Finance experts were today quizzed by MPs on the post-referendum lending landscape for SMEs in the UK.
Lloyds Banking Group’s MD of SME banking Gareth Oakley told the Business Innovation and Skills Committee that the environment has changed and that the “cost of finance has decreased quite substantially” in recent years, and that “only 6% of SMEs are saying finance is a barrier” to growth.
London Stock Exchange head of UK primary markets and head of AIM Marcus Stuttard claimed that “there is still more work to be done” although we have seen more conversations about signposting and educating SMEs about other forms of finance.
Stuttard argued that there is greater willingness on the part of finance providers to collaborate, but the education gap remains, and a lot of business owners and even early stage investors “don’t know what the next form of financing might be.”
Oaknorth Bank CEO Rishi Khosla however was less optimistic about the current state of funding provision, claiming that there is a “major challenge” for SMEs when they go to a high street bank to have a conversation about non-standard lending.
For Khosla, a lot more needs to be done – not just in terms of education, but in terms of the actual availability of finance.
“80-90% [of SMEs] go to their current provider for a loan, which goes back to this education point,” he said.
“The lack of information causes the viewpoint that the gap isn’t so substantive.” However, according to Khosla, his company’s market research has shown the gap in supply and demand for finance is very large.
Finance after Brexit
Iain Wright MP then raised the subject of the referendum, and asked what the impact Brexit would have on finance availability for SMEs.
The panel were agreed that nothing is certain, but that provision of finance for SMEs will remain available.
Oakley was keen to stress that while it is far too early to tell what the long-term outcome will be, Lloyds has not changed any of its products or services as a result of the outcome of the referendum, and they are still open for business.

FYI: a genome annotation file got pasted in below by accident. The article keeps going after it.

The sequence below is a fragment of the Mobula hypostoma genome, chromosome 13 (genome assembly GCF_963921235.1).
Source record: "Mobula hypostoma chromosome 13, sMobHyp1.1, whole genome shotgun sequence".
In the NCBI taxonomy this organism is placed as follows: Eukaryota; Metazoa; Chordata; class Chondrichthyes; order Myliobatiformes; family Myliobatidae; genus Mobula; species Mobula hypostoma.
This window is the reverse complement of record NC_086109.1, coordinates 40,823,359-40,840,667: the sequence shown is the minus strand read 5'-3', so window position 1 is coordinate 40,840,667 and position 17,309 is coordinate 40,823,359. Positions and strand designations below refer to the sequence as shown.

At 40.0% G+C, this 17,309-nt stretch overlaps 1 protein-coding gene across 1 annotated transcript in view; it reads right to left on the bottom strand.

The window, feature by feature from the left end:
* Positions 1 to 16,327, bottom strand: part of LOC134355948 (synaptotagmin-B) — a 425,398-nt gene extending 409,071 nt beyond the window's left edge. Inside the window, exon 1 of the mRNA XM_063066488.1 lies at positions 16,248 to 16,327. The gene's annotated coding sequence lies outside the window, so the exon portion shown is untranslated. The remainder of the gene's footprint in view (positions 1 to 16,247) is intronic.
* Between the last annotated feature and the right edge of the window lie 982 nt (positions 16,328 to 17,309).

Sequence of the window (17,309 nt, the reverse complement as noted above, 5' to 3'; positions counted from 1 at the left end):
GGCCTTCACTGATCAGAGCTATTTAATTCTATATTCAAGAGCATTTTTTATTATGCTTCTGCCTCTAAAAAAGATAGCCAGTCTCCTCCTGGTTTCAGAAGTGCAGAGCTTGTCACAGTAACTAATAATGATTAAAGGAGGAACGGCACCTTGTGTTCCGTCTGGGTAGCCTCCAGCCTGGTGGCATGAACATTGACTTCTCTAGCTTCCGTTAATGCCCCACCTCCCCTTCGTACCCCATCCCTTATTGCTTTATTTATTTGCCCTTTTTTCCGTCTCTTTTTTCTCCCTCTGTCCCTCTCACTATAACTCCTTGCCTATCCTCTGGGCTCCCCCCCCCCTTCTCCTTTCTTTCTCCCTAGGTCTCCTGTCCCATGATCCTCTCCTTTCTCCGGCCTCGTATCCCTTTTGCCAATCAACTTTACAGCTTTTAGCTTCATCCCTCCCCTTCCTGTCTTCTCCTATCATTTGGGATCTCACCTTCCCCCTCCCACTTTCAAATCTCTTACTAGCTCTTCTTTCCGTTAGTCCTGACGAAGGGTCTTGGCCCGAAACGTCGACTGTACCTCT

Wright was keen to explore the viability of AIM in the coming years, saying “AIM is tiny…it doesn’t take a big leap of imagination to suggest it would be jettisoned to make savings.”
Stuttard agreed that its revenues are small, but that it is operated for strategic as well as revenue purposes.
He also claimed that AIM has a strong commitment to SMEs and its domestic markets. He reiterated what has been said previously in public documents that AIM has had a good year so far despite uncertainty, with good IPOs coming through.
Scotland’s Remain majority
Michelle Thomson MP asked the panel if they had any anecdotal evidence that, following the result of the referendum and the clear Remain majority in Scotland, companies might start to consider a hedge position or an HQ move to Scotland to remain more connected to Europe.
Oakley claimed that Lloyds proactively contacted customers and that the “tone is very much business as usual” but was keen to stress he was answering purely hypothetical question.
Stuttard said it is just too early to say, but that AIM will remain committed to providing access to finance right across the UK.
Thomson questioned whether the panel’s attitude was simply due to a lack of time to reflect on the result, or whether they really expected there to be no impact on lending for SMEs.
Oakley said it is too early to say but “possible” that SMEs will trade as normal, and Stuttard suggested it may be a case of companies delaying investment decisions until we have more certainty.
Khosla agreed with Stuttard, suggesting there will be a number of situations in the coming months where investments will be delayed.